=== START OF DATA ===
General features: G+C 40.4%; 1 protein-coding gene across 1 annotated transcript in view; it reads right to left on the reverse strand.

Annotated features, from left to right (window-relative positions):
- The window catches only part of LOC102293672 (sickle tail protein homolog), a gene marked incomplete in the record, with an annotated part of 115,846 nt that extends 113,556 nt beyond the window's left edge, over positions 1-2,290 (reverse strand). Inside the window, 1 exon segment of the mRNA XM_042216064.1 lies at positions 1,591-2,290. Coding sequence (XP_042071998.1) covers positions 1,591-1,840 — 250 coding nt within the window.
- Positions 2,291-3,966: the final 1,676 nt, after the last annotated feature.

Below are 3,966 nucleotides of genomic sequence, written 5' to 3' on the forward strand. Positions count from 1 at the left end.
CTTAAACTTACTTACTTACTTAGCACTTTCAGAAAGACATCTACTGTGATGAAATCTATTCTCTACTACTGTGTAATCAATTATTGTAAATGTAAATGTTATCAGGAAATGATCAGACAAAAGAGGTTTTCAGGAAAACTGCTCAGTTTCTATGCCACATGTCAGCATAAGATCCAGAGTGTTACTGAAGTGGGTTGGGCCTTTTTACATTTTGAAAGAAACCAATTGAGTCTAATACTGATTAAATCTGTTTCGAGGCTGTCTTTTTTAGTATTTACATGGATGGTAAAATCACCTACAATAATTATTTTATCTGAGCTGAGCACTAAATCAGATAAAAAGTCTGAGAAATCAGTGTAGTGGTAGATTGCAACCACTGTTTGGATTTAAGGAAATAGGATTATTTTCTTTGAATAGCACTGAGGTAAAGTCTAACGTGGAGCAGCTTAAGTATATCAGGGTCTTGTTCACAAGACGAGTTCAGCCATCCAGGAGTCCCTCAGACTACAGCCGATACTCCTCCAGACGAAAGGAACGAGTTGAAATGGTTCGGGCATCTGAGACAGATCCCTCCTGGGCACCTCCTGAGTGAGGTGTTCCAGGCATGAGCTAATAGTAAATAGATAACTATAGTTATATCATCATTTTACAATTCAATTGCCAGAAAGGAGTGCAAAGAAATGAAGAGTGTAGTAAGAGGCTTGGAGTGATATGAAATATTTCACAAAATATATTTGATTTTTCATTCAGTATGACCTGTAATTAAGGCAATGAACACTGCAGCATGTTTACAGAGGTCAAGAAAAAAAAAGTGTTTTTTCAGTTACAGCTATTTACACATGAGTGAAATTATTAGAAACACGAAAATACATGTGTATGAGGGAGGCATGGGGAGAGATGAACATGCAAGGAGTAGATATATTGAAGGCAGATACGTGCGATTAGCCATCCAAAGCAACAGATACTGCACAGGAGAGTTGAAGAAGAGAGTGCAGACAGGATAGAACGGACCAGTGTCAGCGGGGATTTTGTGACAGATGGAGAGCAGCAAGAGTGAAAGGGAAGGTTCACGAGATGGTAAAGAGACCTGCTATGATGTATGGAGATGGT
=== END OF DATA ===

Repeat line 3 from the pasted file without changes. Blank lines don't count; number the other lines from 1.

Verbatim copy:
- The window catches only part of LOC102293672 (sickle tail protein homolog), a gene marked incomplete in the record, with an annotated part of 115,846 nt that extends 113,556 nt beyond the window's left edge, over positions 1-2,290 (reverse strand). Inside the window, 1 exon segment of the mRNA XM_042216064.1 lies at positions 1,591-2,290. Coding sequence (XP_042071998.1) covers positions 1,591-1,840 — 250 coding nt within the window.